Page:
The third injury, perhaps the most important of all, is cultural: We like to think of the antiques community - collectors, dealers, preservationists alike - as the caretakers of our heritage, as a connection to our forbearers. Antiques are time travelers - ambassadors from the past. The introduction of huge numbers of fakes into our society is diluting, distorting, demeaning, and degrading our heritage. Most of these fakes are so shoddily produced that today they are pretty obvious but as they move out into society and across the years, as Aunt Minnies Majolica accumulates a coating of kitchen grime and Uncle George's Gulf sign hangs in the garage and rusts, they will acquire the patina, wear, etc. that will give them a much more plausible look. In twenty or fifty years, they will have aged to the point where it will be much harder to tell the fake from the authentic. We will then have a situation where the poor quality of the contemporary counterfeiters is attributed to the original manufacturers of an earlier era. The love for our heritage is based substantially on our respect for the quality and care that our forbearers used in producing their material goods. If the items we are exposed to as "old" are actually shoddy recent fakes, then that reverence for the past will fade away, and along with it, the love for antiques.

So don't just wink at the repro pushers and turn away. Eliminating this blight is important to all of us.

What is to be done?

We do not have to tolerate the repro scourge. Here are some things to do. There are laws on the books making much of this fraudulent behavior illegal. Unfortunately, the federal government chooses not to enforce those laws except on behalf of important companies and economic interests. What has to be done is to create pressure on the pointy headed bureaucrats to enforce the laws that exist and on Congress to add additional legal protection.

The are currently laws requiring that imported items be marked with country of origin and making it illegal to remove country of origin tags! Enforcement of those laws would quickly eliminate most of the market for foreign made counterfeits but would simply drive the pushers toward American manufacturers. Still it would be a start.

There is a law on the books called the Hobby Protection Act of 1973. It requires that counterfeit political items and numismatic items be marked "plainly and permanently." The law was passed because the politicians were upset that people were counterfeiting political items (and one of the Congressmen on the conference committee must have been a stamp collector.) Recent efforts to get the FTC to extend that protection to all antiques failed because the FTC concluded that it did not have the authority to broaden the law beyond the scope of Congresses intent and said that it was up to Congress to expand the law. So write your Congressman! We have postcards at the Center all ready for you to fill in and send. We'll pay the postage. Incidently, Castle Reproductions contained dozens of political items and posters, none "plainly and permanently" marked. So here's a chance to begin enforcing existing law.

The FTC claimed that the Customs service would investigate complaints of counterfeits being sold without country of origin tags. The customs service maintains a telephone hotline to accept reports. 1-800-ITS-FAKE (aka 1-800-487-3253). Call them and complain every time you see a counterfeit Roseville piece or paper items, etc. in an antique mall or flea market! You should also submit a written complaint to: Office of Field Operations, Commercial Enforcement Branch, U.S. Customs Service, 1300 Pennsylvania Ave NW, Washington DC 20229.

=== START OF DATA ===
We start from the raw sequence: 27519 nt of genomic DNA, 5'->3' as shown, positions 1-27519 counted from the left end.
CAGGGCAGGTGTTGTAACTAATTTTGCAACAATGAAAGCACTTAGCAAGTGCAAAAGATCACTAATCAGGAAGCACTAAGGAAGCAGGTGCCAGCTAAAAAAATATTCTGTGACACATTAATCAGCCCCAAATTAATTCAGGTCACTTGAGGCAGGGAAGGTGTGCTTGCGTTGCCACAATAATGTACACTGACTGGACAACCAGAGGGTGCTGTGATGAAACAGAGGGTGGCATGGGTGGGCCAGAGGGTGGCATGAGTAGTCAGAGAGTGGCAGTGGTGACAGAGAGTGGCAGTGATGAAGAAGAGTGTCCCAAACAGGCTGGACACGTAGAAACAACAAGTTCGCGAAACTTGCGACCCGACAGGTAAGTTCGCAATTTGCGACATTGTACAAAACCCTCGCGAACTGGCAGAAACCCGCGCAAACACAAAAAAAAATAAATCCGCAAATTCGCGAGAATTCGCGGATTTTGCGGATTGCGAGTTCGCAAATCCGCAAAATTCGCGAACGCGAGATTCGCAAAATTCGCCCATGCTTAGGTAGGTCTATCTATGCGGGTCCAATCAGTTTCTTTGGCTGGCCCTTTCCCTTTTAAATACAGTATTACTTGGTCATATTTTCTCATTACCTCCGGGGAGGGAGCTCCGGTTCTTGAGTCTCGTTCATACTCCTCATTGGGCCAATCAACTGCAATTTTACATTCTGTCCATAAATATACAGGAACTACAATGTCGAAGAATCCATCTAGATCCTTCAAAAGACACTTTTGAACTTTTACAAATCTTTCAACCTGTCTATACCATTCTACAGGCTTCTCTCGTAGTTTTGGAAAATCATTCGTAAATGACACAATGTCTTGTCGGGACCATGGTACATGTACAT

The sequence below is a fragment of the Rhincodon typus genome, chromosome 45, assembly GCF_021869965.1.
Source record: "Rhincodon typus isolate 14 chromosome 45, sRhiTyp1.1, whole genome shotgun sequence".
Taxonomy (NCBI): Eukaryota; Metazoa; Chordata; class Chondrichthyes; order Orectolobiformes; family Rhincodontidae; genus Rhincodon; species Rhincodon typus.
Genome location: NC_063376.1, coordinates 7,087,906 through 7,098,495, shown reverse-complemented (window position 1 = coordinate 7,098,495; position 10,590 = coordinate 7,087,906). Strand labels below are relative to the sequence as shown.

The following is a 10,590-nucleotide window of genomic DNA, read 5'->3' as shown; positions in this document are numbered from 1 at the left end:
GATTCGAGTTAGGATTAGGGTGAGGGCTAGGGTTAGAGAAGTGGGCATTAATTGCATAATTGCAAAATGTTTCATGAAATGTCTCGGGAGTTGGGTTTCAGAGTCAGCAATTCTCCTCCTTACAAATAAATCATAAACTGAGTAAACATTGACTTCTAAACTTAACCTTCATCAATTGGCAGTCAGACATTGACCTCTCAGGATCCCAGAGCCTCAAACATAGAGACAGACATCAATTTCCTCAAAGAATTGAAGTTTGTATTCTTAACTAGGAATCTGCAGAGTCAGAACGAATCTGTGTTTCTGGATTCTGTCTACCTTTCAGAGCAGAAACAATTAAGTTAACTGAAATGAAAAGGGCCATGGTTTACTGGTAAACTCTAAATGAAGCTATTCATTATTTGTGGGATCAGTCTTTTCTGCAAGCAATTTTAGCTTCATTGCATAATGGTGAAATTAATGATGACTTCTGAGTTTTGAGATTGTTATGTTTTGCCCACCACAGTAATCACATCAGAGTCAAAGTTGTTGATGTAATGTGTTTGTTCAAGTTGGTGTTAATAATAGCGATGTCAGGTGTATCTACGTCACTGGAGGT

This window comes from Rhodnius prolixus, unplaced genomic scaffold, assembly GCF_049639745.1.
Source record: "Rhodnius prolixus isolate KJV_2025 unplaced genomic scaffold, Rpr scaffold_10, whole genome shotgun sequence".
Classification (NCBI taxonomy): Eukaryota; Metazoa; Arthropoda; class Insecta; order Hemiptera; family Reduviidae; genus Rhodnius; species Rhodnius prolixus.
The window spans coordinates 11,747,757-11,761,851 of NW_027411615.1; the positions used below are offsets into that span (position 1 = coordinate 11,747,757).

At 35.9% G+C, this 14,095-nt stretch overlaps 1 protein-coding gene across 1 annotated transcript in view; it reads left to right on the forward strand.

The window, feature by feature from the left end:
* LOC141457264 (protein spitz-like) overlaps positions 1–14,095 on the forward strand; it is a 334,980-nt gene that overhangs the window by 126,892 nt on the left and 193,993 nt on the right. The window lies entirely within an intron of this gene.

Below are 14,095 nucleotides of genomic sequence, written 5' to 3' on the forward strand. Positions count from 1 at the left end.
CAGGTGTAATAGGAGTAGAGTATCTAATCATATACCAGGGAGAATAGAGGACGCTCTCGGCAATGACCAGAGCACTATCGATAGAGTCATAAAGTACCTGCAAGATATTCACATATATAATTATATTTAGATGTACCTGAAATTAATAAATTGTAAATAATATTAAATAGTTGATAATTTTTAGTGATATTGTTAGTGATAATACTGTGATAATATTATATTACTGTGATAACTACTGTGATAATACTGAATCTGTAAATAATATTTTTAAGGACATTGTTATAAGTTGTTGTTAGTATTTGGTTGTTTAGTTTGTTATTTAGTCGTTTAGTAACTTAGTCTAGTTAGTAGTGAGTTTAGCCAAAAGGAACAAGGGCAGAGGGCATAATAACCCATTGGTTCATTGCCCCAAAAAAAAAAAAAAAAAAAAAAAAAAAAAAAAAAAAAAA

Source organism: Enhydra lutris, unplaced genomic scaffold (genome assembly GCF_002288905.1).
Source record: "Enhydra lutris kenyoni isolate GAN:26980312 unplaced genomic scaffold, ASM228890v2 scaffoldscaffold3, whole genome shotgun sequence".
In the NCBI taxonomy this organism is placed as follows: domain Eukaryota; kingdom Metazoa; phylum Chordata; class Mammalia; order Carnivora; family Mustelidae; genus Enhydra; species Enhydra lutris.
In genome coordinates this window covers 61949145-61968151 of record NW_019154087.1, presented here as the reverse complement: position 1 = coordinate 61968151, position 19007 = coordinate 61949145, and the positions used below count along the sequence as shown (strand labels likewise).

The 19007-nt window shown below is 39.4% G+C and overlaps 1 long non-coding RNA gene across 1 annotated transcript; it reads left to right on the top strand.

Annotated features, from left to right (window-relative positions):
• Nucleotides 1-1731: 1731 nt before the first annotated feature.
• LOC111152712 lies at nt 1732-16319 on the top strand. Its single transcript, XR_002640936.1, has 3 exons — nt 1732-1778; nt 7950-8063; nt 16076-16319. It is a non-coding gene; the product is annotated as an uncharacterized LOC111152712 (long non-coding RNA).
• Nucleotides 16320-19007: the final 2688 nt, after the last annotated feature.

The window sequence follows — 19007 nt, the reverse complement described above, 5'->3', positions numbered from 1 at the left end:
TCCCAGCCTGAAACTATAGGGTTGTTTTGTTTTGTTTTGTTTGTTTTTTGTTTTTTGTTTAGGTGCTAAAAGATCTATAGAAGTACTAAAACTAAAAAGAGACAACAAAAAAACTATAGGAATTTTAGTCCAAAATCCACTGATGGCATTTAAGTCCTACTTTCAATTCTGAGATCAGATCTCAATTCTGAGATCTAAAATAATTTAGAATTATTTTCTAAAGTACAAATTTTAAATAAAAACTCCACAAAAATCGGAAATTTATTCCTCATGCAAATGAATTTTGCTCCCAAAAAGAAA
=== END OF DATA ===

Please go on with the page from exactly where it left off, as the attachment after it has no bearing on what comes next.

What else can you do while you are waiting for our public servants to do their job?

First, when you find repros in a mall or an auction or a flea market, raise hell! Make a fuss, cause a commotion, raise a ruckus. Embarrass the pushers, embarrass the mall management. Complain to the other dealers at the mall. Tell them that you can't buy at that Center because they are allowing fakes to be sold and if some things are fakes, others might be too.

Second, buy from dealers who identify themselves. Even at flea markets, look for dealers who put out their card. If you buy anything of substantial value, ask the dealer to write a description of the item on the sales slip and ask for a guarantee of authenticity. And ask them to put their name and address on the receipt. Reputable dealers will be glad to do so. (It wouldn't hurt to write down their license plate number either.)

Third, refuse to patronize dealers who have more fakes than ignorance could explain. They are either too ignorant to be reliable or too dishonest.

Fourth, refuse to patronize auctions that tolerate fakes. Auctions are a major conduit for flooding the country with this junk. Remember the auctioneer's special on Roseville. A few months ago, counterfeit telescopes and sextants suddenly flooded the country. The scammers mailed pieces to auctions all over the country to be sold simultaneously! There is no way that an auctioneer, getting something like that in the mail, would not know that the pieces were fakes! And yet almost everyone who got them sold them. The pieces were selling at auction for hundreds of dollars, and the victimized dealers where reselling them at Antique Centers for even more hundreds of dollars. Thousands of people were cheated. (We had to refund about $400 to a customer at Coxsackie Antique Center!)

In the end, the only thing that will stop the flood of counterfeits is the indignation of the antiques community focused on our colleagues who peddle this trash and on auctioneers who provide the profit and the distribution network. We have to make the cost of pushing fakes greater than the cost of honesty.


© 1997-2002 Coxsackie Antique Center